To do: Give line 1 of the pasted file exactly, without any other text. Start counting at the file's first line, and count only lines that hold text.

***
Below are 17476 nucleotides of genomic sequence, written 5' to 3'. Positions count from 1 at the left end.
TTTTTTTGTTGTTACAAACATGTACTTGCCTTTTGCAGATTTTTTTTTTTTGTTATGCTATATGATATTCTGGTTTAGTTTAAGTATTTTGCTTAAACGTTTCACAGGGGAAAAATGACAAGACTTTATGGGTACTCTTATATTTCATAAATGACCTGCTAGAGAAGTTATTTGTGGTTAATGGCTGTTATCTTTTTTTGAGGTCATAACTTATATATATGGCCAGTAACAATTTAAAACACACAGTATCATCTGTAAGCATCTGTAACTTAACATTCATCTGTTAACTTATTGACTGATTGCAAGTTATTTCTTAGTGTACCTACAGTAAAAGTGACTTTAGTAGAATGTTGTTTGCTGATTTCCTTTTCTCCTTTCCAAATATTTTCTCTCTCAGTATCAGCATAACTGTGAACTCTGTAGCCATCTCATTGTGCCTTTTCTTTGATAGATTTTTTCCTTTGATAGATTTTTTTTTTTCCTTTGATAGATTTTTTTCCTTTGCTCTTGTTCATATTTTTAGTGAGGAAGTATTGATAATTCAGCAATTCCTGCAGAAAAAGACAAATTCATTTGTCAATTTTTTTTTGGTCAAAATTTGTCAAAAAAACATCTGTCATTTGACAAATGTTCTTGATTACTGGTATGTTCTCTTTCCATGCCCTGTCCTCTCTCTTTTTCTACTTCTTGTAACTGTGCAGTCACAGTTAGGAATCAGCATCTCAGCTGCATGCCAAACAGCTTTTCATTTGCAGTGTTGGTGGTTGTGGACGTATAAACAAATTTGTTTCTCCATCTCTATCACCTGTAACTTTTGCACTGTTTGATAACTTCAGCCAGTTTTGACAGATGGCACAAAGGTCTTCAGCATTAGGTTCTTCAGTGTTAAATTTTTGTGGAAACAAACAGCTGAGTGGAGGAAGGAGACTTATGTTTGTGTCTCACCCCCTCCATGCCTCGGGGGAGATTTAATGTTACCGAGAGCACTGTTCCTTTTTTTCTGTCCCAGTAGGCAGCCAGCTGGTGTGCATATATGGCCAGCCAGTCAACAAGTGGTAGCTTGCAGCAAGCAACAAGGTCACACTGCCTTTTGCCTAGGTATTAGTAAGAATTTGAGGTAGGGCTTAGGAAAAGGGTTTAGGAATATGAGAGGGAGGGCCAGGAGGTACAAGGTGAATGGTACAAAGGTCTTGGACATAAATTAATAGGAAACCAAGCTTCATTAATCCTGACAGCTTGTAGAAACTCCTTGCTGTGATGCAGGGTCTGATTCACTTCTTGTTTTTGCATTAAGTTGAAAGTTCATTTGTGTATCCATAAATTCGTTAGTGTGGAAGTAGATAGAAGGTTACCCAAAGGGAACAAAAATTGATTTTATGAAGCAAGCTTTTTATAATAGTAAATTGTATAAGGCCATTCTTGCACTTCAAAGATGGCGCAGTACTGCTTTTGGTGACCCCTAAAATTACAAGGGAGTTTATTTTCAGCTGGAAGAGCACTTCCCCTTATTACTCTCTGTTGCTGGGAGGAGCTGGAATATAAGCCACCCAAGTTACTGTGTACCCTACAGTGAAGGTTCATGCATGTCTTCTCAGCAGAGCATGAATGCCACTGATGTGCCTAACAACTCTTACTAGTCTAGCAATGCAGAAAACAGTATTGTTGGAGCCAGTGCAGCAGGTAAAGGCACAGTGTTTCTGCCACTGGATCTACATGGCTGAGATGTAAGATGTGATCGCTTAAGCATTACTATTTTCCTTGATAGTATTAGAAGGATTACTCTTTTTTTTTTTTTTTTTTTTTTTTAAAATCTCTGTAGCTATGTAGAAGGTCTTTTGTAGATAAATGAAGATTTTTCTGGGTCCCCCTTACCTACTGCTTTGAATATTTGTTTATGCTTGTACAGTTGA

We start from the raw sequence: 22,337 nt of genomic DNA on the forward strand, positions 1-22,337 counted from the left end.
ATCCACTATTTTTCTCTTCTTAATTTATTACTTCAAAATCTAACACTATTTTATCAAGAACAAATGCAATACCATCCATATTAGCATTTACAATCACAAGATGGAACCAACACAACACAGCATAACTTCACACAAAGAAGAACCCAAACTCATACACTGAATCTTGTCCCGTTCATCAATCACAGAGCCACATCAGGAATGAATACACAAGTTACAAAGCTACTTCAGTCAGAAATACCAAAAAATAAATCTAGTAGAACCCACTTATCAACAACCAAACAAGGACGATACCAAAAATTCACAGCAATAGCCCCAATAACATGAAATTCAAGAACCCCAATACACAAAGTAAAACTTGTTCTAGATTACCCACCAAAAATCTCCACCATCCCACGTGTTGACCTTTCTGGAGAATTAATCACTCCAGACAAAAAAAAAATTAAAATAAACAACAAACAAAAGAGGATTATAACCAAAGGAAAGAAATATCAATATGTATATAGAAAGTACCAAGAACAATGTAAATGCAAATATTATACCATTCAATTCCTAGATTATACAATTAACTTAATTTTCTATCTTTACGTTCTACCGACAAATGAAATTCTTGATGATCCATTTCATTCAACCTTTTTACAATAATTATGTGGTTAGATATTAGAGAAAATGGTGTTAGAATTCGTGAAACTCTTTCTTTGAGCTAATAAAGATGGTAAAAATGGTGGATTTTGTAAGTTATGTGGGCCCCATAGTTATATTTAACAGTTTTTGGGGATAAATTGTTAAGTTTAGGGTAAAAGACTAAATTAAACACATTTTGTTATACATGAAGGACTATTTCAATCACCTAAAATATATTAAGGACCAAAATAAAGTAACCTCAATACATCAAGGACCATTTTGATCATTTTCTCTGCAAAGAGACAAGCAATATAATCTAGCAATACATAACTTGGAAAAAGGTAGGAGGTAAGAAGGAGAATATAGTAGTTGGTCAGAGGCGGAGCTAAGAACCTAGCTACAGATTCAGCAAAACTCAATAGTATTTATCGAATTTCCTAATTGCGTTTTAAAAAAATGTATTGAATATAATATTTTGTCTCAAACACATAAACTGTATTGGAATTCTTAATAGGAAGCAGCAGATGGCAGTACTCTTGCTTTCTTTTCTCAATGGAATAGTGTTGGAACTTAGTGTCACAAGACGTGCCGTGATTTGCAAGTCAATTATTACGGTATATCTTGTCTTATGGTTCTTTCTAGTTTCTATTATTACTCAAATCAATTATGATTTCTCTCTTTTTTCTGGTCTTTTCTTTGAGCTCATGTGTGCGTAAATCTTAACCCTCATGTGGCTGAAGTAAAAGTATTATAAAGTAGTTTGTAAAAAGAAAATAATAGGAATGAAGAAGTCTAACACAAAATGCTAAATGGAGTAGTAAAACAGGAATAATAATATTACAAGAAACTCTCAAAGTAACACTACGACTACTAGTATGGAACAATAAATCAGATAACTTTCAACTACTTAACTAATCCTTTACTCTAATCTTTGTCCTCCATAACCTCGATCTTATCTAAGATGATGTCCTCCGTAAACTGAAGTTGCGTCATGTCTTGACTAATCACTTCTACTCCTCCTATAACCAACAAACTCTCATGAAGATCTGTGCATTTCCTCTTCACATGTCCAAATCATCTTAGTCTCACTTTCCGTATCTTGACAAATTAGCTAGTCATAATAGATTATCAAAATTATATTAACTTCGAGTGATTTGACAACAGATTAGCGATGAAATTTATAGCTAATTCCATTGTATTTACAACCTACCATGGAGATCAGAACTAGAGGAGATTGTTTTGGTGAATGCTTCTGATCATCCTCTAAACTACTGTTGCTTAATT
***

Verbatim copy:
Below are 17476 nucleotides of genomic sequence, written 5' to 3'. Positions count from 1 at the left end.